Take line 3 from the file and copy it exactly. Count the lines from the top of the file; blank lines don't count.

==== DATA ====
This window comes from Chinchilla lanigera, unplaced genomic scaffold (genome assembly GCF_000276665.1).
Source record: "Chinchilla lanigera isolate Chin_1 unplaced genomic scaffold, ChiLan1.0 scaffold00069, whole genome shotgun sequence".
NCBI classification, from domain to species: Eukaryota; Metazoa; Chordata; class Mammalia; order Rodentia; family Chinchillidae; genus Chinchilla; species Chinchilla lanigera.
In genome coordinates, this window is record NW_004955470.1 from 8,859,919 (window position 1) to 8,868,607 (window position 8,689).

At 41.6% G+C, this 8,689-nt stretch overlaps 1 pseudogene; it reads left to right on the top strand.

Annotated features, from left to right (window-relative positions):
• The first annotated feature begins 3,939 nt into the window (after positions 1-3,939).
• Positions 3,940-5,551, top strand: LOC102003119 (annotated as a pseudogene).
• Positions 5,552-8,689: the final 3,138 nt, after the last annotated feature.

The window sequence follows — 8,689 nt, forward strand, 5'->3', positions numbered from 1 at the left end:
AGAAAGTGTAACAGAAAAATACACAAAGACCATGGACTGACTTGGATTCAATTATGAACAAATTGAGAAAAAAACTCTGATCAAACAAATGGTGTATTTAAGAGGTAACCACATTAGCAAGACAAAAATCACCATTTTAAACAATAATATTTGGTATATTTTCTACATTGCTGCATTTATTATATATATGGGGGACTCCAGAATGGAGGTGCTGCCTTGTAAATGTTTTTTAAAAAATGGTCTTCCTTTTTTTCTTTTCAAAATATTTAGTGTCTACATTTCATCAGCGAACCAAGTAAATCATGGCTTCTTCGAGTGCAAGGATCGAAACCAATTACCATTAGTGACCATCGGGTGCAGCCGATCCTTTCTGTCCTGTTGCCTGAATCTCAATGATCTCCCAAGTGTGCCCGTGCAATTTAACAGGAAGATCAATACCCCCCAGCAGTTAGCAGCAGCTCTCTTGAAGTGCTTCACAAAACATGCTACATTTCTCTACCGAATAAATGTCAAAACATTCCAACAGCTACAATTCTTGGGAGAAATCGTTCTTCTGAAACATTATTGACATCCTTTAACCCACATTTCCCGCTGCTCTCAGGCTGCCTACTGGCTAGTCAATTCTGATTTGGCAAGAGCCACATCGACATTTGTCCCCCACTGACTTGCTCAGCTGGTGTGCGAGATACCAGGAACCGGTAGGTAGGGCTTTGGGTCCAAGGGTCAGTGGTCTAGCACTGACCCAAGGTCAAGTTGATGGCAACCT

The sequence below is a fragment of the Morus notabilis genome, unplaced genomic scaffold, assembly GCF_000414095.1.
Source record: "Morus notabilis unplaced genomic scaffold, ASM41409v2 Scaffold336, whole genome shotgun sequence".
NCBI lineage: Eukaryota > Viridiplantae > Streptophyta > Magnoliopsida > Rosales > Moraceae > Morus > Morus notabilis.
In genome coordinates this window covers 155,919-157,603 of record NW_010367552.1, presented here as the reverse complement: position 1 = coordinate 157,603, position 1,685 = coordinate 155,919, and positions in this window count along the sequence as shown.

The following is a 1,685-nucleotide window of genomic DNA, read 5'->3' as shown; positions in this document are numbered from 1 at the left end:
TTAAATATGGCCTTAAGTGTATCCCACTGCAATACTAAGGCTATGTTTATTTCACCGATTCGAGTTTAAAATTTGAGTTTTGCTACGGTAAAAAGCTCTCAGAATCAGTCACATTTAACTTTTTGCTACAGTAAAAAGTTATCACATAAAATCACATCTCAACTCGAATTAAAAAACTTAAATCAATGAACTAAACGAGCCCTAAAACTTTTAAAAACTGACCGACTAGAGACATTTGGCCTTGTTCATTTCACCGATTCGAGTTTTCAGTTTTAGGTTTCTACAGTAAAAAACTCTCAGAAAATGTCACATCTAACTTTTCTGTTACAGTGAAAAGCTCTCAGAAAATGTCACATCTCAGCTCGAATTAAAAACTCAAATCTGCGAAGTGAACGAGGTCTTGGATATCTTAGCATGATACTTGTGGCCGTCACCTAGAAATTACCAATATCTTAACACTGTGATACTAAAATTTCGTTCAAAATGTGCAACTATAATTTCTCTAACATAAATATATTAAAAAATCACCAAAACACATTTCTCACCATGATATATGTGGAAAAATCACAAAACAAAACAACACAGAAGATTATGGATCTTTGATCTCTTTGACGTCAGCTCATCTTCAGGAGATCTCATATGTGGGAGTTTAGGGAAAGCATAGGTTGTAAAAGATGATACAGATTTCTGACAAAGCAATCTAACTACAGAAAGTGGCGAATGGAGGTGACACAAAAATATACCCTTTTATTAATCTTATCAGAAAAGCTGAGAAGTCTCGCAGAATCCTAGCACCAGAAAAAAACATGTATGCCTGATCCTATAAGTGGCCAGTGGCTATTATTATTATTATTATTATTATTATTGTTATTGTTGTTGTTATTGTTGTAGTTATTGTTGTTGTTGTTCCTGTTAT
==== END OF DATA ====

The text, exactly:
NCBI classification, from domain to species: Eukaryota; Metazoa; Chordata; class Mammalia; order Rodentia; family Chinchillidae; genus Chinchilla; species Chinchilla lanigera.